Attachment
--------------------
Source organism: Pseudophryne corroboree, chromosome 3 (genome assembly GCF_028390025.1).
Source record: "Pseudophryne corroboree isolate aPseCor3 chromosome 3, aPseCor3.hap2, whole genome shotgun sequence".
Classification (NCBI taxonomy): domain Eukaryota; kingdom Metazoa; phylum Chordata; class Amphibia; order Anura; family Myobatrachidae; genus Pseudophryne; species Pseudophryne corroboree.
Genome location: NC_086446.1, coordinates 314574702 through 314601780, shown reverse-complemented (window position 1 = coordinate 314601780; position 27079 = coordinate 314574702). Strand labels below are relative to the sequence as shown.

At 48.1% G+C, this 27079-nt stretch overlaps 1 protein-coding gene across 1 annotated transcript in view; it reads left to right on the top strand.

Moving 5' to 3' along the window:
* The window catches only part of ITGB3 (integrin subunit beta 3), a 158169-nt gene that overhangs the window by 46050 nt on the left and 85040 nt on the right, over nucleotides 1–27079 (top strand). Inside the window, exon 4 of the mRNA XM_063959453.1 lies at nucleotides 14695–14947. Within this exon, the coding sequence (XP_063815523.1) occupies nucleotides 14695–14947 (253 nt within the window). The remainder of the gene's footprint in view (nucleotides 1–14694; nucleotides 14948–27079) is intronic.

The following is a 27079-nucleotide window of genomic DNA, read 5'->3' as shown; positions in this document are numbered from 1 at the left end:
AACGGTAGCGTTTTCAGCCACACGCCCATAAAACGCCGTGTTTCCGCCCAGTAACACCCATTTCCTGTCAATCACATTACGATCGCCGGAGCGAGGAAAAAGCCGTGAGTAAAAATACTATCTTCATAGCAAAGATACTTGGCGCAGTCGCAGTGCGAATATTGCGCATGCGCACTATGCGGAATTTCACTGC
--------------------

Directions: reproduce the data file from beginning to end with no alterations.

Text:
Source organism: Pseudophryne corroboree, chromosome 3 (genome assembly GCF_028390025.1).
Source record: "Pseudophryne corroboree isolate aPseCor3 chromosome 3, aPseCor3.hap2, whole genome shotgun sequence".
Classification (NCBI taxonomy): domain Eukaryota; kingdom Metazoa; phylum Chordata; class Amphibia; order Anura; family Myobatrachidae; genus Pseudophryne; species Pseudophryne corroboree.
Genome location: NC_086446.1, coordinates 314574702 through 314601780, shown reverse-complemented (window position 1 = coordinate 314601780; position 27079 = coordinate 314574702). Strand labels below are relative to the sequence as shown.

At 48.1% G+C, this 27079-nt stretch overlaps 1 protein-coding gene across 1 annotated transcript in view; it reads left to right on the top strand.

Moving 5' to 3' along the window:
* The window catches only part of ITGB3 (integrin subunit beta 3), a 158169-nt gene that overhangs the window by 46050 nt on the left and 85040 nt on the right, over nucleotides 1–27079 (top strand). Inside the window, exon 4 of the mRNA XM_063959453.1 lies at nucleotides 14695–14947. Within this exon, the coding sequence (XP_063815523.1) occupies nucleotides 14695–14947 (253 nt within the window). The remainder of the gene's footprint in view (nucleotides 1–14694; nucleotides 14948–27079) is intronic.

The following is a 27079-nucleotide window of genomic DNA, read 5'->3' as shown; positions in this document are numbered from 1 at the left end:
AACGGTAGCGTTTTCAGCCACACGCCCATAAAACGCCGTGTTTCCGCCCAGTAACACCCATTTCCTGTCAATCACATTACGATCGCCGGAGCGAGGAAAAAGCCGTGAGTAAAAATACTATCTTCATAGCAAAGATACTTGGCGCAGTCGCAGTGCGAATATTGCGCATGCGCACTATGCGGAATTTCACTGC